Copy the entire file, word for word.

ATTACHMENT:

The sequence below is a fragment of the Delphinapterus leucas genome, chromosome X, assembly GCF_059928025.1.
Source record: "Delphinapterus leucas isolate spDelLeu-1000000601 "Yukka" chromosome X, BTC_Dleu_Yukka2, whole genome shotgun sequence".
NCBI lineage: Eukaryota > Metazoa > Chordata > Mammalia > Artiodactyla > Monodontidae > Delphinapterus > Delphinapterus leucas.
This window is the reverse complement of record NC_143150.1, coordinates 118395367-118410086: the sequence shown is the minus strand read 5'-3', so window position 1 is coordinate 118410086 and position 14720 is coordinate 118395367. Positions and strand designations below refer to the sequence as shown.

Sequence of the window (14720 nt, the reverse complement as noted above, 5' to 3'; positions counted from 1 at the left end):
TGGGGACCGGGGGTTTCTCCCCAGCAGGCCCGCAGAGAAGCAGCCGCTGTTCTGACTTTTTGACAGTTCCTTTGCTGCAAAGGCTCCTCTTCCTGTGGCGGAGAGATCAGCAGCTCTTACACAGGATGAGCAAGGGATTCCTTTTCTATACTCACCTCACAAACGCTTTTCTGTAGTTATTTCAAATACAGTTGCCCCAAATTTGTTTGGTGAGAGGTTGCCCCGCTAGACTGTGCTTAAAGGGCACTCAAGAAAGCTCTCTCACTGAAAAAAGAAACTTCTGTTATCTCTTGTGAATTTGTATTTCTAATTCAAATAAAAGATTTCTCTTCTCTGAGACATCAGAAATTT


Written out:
The sequence below is a fragment of the Delphinapterus leucas genome, chromosome X, assembly GCF_059928025.1.
Source record: "Delphinapterus leucas isolate spDelLeu-1000000601 "Yukka" chromosome X, BTC_Dleu_Yukka2, whole genome shotgun sequence".
NCBI lineage: Eukaryota > Metazoa > Chordata > Mammalia > Artiodactyla > Monodontidae > Delphinapterus > Delphinapterus leucas.
This window is the reverse complement of record NC_143150.1, coordinates 118395367-118410086: the sequence shown is the minus strand read 5'-3', so window position 1 is coordinate 118410086 and position 14720 is coordinate 118395367. Positions and strand designations below refer to the sequence as shown.

Sequence of the window (14720 nt, the reverse complement as noted above, 5' to 3'; positions counted from 1 at the left end):
TGGGGACCGGGGGTTTCTCCCCAGCAGGCCCGCAGAGAAGCAGCCGCTGTTCTGACTTTTTGACAGTTCCTTTGCTGCAAAGGCTCCTCTTCCTGTGGCGGAGAGATCAGCAGCTCTTACACAGGATGAGCAAGGGATTCCTTTTCTATACTCACCTCACAAACGCTTTTCTGTAGTTATTTCAAATACAGTTGCCCCAAATTTGTTTGGTGAGAGGTTGCCCCGCTAGACTGTGCTTAAAGGGCACTCAAGAAAGCTCTCTCACTGAAAAAAGAAACTTCTGTTATCTCTTGTGAATTTGTATTTCTAATTCAAATAAAAGATTTCTCTTCTCTGAGACATCAGAAATTT